Giuseppe Di Battista
G. Di Battista is with the Dipartimento di Informatica e Automazione, Universitá Roma Tre, Via della Vasca Navale, 79, 00146, Rome, Italy.
J.-D. Fekete is with INRIA/LRI, Bat 650, Université Paris-Sud, 91405 Orsay, France. E-mail: Jean-Daniel.Fekete@inria.fr.
H. Qu is with the Department of Computer Science and Engineering, Hong Kong University of Science and Technology, Clear Water Bay, Kowloon, Hong Kong. E-mail: email@example.com.
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Giuseppe Di Battista
received the PhD degree from the University of Rome “La Sapienza” and is currently a faculty member in the Department of Computer Science and Automation at the Third University of Rome. He is a professor of computer science. His current research interests include computer networks, graph drawing, and information visualization. He has published more than 150 papers in the above areas and has given several invited lectures worldwide. He is one of the authors of a book by Prentice Hall on graph drawing. He served and chaired program committees of international symposiums and is editor and guest editor of international journals. He is a founding member of the steering committee for the Graph Drawing Symposium. His research has been founded by the Italian National Research Council, by the EU, and by several industrial sponsors. He has been national and/or local coordinator of many Projects of Relevant Italian National Interest (PRIN). He is a member of the IEEE Computer Society.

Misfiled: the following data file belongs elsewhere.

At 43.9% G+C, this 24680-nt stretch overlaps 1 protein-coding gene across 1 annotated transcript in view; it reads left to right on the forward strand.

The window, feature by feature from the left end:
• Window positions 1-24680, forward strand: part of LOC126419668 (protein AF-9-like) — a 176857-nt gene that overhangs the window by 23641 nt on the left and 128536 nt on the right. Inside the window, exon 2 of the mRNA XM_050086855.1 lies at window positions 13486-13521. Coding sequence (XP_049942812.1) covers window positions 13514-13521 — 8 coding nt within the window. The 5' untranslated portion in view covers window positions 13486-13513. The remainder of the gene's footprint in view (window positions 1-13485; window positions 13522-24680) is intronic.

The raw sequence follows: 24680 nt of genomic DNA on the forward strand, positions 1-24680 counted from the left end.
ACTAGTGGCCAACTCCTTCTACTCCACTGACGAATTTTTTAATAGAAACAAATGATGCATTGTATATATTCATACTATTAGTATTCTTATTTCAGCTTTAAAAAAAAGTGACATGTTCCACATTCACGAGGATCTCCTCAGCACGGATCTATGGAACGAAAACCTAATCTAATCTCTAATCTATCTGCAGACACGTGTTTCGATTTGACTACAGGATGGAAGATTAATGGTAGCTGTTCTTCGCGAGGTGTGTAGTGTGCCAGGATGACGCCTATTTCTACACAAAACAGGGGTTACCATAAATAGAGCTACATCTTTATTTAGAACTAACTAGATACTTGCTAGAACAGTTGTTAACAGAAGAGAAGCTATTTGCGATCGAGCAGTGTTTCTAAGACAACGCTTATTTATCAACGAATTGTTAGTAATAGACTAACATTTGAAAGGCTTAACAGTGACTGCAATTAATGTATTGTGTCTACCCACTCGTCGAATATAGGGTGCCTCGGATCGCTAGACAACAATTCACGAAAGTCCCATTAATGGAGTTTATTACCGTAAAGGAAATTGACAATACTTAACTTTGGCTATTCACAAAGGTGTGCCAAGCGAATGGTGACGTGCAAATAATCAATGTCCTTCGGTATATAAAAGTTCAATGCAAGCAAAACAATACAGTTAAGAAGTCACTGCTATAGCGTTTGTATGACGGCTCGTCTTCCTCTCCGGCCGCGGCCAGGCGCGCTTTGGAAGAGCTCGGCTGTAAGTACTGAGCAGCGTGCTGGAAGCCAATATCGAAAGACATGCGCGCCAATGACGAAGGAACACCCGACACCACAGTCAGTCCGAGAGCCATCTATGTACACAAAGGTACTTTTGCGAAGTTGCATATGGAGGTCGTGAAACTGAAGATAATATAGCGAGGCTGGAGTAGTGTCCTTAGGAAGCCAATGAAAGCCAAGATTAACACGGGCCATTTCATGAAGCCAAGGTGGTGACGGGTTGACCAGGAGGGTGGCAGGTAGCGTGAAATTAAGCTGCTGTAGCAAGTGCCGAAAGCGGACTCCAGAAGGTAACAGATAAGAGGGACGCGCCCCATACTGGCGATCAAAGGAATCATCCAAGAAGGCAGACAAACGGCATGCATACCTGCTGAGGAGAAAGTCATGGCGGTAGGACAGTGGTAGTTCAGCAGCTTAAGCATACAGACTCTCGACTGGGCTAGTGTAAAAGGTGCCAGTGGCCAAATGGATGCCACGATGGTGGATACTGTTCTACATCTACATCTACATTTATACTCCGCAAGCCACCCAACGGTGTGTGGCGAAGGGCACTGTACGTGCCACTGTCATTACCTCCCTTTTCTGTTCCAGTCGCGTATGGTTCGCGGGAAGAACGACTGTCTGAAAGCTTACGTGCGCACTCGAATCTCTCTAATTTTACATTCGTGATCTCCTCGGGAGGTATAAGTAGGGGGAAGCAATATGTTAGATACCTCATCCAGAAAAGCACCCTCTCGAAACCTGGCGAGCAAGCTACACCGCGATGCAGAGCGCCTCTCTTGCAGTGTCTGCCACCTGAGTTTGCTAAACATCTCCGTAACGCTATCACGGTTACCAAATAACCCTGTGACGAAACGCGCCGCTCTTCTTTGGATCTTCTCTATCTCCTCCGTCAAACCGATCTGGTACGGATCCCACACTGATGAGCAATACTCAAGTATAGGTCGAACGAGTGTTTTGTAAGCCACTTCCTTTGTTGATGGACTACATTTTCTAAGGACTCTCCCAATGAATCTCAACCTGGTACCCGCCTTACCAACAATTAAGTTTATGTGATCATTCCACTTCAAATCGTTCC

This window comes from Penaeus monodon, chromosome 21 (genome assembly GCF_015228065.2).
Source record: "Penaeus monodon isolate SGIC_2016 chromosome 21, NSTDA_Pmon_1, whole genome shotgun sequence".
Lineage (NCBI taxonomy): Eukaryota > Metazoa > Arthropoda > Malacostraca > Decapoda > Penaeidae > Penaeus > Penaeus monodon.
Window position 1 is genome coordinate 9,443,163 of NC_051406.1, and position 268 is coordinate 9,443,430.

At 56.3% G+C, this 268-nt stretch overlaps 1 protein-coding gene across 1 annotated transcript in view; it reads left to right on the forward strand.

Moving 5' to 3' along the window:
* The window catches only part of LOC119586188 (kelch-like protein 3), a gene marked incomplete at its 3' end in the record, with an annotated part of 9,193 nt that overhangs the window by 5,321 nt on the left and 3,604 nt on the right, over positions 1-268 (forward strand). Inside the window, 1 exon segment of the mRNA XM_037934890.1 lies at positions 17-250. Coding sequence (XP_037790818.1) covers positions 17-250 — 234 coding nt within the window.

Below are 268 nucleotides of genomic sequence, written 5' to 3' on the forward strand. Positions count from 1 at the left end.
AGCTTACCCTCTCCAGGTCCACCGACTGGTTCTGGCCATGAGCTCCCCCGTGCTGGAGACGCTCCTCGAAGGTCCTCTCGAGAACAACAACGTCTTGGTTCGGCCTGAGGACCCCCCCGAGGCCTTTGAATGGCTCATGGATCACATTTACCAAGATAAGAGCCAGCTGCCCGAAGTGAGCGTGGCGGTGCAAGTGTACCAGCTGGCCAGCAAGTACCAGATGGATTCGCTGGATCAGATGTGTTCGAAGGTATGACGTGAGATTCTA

received the PhD degree in computer science in 1996 from Université Paris-Sud. He joined INRIA in 2002 as a confirmed researcher and became research director in 2006. He is the scientific leader of the INRIA Project Team AVIZ that he founded in 2007. His main research areas are visual analytics, information visualization, and human computer interaction. He is the President of the French-Speaking HCI Association (AFIHM), and associate editor of the IEEE Transactions on Visualization and Computer Graphics
). He served as conference chair of the IEEE InfoVis Conference and paper cochair of the IEEE Pacific Visualization Conference. He is a member of the ACM and of the IEEE Computer Society.
received the BS degree in mathematics from Xi'an Jiaotong University, China, and the MS and PhD (2004) degrees in computer science from Stony Brook University. He is an associate professor in the Department of Computer Science and Engineering at the Hong Kong University of Science and Technology. His main research interests are in visualization and computer graphics. He is on the steering committee of the IEEE Pacific Visualization Conferences, and serves as the program cochair for IEEE PacificVis 2011 and 2012 and the conference cochair for VINCI 2011 and VINCI 2012. He received an Honorable Mention for the Best Paper Award at IEEE Visualization 2009 and is a winner of the 2009 IBM Faculty Award. He is a member of the IEEE Computer Society.